April 19, 2012 - Manchester, VT - Students as early as 4th grade, are building incredible 3D computer games with just one class period of training! Through May 18th, 4-12th grade students across the state of Vermont will be given the opportunity to participate in a game design competition sponsored by Digital Wish. Kodu Challenge is a game design contest broken down into two categories, grades 4-6 and 7-12, and each member of the the grand prize winning team will be awarded an Xbox 360 with Kinect, courtesy of Microsoft. Runners up will receive Xbox game bundles. You can visit the Kodu Challenge website here: http://www.digitalwish.org/kodu-contest/index/home
Kodu Challenge invites students to create a fun, innovative computer game using Microsoft Kodu Game Lab, a game design software that requires no experience. Students can enter either as a team of up to 4 people, or as an individual. Each individual or team may only submit one game. Kodu Game Lab is a free program and can be downloaded here: http://fuse.microsoft.com/page/kodu
The students are discovering that Kodu software is incredibly easy to use. Digital Wish has been teaching the Kodu software in its after-school clubs, where high school students act as mentors for elementary kids in grades 3-6. Within the first class period, all the participants succeed in building a 3D world with terrain, objects, characters, and controls. Over the course of just 4 class periods, the students are developing complex behaviors, paths, reactions, dialog and surprisingly advanced gaming strategy.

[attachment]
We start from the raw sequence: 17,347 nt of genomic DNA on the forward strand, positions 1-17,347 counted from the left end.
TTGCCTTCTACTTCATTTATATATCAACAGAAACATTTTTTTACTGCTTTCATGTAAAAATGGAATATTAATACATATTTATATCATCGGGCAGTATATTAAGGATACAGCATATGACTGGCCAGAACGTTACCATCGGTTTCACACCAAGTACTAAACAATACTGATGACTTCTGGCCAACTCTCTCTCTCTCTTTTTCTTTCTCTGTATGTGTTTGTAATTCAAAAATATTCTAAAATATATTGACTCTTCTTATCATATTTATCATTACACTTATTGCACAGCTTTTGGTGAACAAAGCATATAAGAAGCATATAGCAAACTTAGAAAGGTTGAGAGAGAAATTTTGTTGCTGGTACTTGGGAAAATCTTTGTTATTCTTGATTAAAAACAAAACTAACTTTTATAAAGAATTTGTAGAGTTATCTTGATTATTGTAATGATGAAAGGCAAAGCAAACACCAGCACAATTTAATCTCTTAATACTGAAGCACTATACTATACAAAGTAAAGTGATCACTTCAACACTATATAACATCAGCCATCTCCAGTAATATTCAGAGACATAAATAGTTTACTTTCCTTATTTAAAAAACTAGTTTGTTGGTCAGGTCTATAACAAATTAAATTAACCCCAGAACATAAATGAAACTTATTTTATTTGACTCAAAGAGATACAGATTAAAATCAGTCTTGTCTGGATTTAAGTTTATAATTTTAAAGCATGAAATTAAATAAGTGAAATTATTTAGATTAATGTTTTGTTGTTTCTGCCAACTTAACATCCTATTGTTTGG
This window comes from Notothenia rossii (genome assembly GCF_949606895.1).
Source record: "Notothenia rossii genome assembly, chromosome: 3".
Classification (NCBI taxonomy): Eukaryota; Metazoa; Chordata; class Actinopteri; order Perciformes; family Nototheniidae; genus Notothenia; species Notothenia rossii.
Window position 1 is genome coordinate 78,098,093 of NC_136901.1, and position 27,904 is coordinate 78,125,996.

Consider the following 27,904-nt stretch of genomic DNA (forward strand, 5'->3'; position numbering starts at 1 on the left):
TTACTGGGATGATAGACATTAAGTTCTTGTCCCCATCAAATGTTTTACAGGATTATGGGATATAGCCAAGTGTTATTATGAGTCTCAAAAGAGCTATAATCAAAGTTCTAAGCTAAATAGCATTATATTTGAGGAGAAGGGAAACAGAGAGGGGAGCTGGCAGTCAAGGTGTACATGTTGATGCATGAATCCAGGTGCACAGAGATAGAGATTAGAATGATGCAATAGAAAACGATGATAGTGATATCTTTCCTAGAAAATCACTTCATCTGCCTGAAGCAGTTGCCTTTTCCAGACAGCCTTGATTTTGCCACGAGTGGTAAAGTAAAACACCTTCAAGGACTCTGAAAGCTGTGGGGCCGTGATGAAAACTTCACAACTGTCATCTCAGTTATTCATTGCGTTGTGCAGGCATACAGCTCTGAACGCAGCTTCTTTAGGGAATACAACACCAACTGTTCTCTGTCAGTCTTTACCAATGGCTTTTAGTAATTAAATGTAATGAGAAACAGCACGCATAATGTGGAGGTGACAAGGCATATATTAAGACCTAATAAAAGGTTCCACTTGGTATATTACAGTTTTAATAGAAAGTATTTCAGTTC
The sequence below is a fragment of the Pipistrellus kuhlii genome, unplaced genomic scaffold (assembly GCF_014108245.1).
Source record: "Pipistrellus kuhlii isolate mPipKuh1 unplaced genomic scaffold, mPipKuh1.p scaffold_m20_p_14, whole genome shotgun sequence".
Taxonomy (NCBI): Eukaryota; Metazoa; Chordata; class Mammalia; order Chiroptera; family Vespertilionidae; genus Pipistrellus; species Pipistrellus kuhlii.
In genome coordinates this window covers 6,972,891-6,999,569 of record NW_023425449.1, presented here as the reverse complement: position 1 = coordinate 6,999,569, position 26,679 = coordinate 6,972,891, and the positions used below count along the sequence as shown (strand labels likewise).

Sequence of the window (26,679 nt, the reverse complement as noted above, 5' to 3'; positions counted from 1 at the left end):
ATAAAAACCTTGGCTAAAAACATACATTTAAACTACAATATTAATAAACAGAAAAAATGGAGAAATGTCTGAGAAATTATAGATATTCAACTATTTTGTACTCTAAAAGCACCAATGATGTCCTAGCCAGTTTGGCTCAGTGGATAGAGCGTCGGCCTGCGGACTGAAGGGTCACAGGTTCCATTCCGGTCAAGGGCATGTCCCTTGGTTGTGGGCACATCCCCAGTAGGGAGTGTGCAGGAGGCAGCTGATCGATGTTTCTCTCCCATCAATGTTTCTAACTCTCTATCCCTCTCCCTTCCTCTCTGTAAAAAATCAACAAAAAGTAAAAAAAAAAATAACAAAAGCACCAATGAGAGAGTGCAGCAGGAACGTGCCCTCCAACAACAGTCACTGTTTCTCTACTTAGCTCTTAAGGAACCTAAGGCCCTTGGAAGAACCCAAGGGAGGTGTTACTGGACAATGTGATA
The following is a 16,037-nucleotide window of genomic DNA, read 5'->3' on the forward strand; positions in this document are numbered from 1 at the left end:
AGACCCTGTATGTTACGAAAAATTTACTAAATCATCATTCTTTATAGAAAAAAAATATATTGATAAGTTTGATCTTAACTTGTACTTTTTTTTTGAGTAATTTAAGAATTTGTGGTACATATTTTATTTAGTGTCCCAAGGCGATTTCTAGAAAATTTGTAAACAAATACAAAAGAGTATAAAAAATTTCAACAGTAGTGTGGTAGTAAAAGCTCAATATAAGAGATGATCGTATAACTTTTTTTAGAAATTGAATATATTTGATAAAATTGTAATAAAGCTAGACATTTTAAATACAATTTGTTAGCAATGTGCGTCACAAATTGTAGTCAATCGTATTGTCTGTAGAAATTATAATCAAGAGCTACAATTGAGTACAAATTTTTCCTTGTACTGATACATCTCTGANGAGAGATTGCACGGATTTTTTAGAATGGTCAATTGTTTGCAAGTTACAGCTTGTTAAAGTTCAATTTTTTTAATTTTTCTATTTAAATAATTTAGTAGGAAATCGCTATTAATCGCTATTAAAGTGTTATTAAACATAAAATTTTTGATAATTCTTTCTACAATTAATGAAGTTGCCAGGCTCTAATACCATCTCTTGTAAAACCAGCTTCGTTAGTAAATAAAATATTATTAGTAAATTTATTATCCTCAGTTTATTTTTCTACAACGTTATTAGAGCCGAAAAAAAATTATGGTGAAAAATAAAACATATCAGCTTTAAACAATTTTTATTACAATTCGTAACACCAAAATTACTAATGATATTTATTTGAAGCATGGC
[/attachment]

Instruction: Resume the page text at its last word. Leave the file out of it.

For educators, adoption of the Kodu software is made easy. There is a wide array of included tutorials that allow students to literally follow along and try out complex features that challenge students to think critically and use their problem solving skills. Upon teaching an introductory lesson to Kodu, Digital Wish’s Executive Director, Heather Chirtea, noted that “Kodu gives students the ability to solve complex problems using nothing more than simple mouse clicks. By the end of the first lesson, students were soaring through the beginning tasks and moving on to discover creative new ways they could program their characters!”
For more information, visit the Kodu Challenge website here: http://www.digitalwish.org/kodu-contest/index/home
About Digital Wish
Digital Wish is a non-profit on a mission to solve technology shortfalls in K-12 classrooms.
The www.digitalwish.org website is designed to help teachers locate much-needed funding for classroom technology. Here, teachers can make technology wish lists...and supporters make those wishes come true. PTA’s and PTO’s can start online fundraisers for new classroom technology in just a few mouse clicks, complete with credit card processing. Over 28,000 classroom technology wishes have been granted!